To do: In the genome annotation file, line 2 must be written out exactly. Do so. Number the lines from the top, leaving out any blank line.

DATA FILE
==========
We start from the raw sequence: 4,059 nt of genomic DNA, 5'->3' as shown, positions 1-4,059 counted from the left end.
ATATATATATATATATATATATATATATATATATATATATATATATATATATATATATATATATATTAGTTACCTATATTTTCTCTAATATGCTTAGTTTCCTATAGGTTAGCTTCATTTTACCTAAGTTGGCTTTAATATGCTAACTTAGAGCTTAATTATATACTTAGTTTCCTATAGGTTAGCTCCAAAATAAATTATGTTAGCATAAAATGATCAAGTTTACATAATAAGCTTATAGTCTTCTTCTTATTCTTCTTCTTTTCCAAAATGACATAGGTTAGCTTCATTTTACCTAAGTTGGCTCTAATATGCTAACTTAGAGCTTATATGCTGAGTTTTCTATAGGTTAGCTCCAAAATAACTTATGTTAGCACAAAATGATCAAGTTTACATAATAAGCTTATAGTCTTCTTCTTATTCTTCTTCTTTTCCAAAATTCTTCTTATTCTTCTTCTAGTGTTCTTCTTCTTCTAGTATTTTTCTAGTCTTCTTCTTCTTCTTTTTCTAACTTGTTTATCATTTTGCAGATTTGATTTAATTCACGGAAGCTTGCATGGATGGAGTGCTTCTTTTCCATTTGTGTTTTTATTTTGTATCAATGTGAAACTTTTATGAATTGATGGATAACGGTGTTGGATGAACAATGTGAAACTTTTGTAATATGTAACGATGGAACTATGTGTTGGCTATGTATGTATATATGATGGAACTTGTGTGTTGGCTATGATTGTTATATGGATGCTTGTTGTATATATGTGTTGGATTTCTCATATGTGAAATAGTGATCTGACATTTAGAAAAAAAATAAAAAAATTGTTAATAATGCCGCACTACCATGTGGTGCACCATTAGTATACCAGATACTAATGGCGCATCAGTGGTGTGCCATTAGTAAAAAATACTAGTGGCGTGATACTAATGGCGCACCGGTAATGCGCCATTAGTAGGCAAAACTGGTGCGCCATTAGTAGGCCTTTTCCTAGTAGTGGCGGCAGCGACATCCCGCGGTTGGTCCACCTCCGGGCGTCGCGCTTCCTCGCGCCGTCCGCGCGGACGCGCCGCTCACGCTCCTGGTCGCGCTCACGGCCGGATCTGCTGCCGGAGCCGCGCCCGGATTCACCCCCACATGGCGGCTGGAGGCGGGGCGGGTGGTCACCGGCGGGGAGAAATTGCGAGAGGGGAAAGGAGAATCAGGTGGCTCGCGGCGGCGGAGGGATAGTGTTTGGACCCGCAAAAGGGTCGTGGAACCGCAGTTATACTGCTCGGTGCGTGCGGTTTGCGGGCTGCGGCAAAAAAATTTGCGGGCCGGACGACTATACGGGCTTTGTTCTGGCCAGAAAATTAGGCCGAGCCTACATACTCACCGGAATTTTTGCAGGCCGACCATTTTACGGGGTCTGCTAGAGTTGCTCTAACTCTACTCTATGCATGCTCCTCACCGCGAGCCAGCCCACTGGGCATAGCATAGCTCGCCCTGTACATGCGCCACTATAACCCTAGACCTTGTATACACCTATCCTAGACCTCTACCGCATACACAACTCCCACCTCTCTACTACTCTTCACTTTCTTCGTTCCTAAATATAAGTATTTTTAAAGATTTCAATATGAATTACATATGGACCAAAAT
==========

ATATATATATATATATATATATATATATATATATATATATATATATATATATATATATATATATATTAGTTACCTATATTTTCTCTAATATGCTTAGTTTCCTATAGGTTAGCTTCATTTTACCTAAGTTGGCTTTAATATGCTAACTTAGAGCTTAATTATATACTTAGTTTCCTATAGGTTAGCTCCAAAATAAATTATGTTAGCATAAAATGATCAAGTTTACATAATAAGCTTATAGTCTTCTTCTTATTCTTCTTCTTTTCCAAAATGACATAGGTTAGCTTCATTTTACCTAAGTTGGCTCTAATATGCTAACTTAGAGCTTATATGCTGAGTTTTCTATAGGTTAGCTCCAAAATAACTTATGTTAGCACAAAATGATCAAGTTTACATAATAAGCTTATAGTCTTCTTCTTATTCTTCTTCTTTTCCAAAATTCTTCTTATTCTTCTTCTAGTGTTCTTCTTCTTCTAGTATTTTTCTAGTCTTCTTCTTCTTCTTTTTCTAACTTGTTTATCATTTTGCAGATTTGATTTAATTCACGGAAGCTTGCATGGATGGAGTGCTTCTTTTCCATTTGTGTTTTTATTTTGTATCAATGTGAAACTTTTATGAATTGATGGATAACGGTGTTGGATGAACAATGTGAAACTTTTGTAATATGTAACGATGGAACTATGTGTTGGCTATGTATGTATATATGATGGAACTTGTGTGTTGGCTATGATTGTTATATGGATGCTTGTTGTATATATGTGTTGGATTTCTCATATGTGAAATAGTGATCTGACATTTAGAAAAAAAATAAAAAAATTGTTAATAATGCCGCACTACCATGTGGTGCACCATTAGTATACCAGATACTAATGGCGCATCAGTGGTGTGCCATTAGTAAAAAATACTAGTGGCGTGATACTAATGGCGCACCGGTAATGCGCCATTAGTAGGCAAAACTGGTGCGCCATTAGTAGGCCTTTTCCTAGTAGTGGCGGCAGCGACATCCCGCGGTTGGTCCACCTCCGGGCGTCGCGCTTCCTCGCGCCGTCCGCGCGGACGCGCCGCTCACGCTCCTGGTCGCGCTCACGGCCGGATCTGCTGCCGGAGCCGCGCCCGGATTCACCCCCACATGGCGGCTGGAGGCGGGGCGGGTGGTCACCGGCGGGGAGAAATTGCGAGAGGGGAAAGGAGAATCAGGTGGCTCGCGGCGGCGGAGGGATAGTGTTTGGACCCGCAAAAGGGTCGTGGAACCGCAGTTATACTGCTCGGTGCGTGCGGTTTGCGGGCTGCGGCAAAAAAATTTGCGGGCCGGACGACTATACGGGCTTTGTTCTGGCCAGAAAATTAGGCCGAGCCTACATACTCACCGGAATTTTTGCAGGCCGACCATTTTACGGGGTCTGCTAGAGTTGCTCTAACTCTACTCTATGCATGCTCCTCACCGCGAGCCAGCCCACTGGGCATAGCATAGCTCGCCCTGTACATGCGCCACTATAACCCTAGACCTTGTATACACCTATCCTAGACCTCTACCGCATACACAACTCCCACCTCTCTACTACTCTTCACTTTCTTCGTTCCTAAATATAAGTATTTTTAAAGATTTCAATATGAATTACATATGGACCAAAAT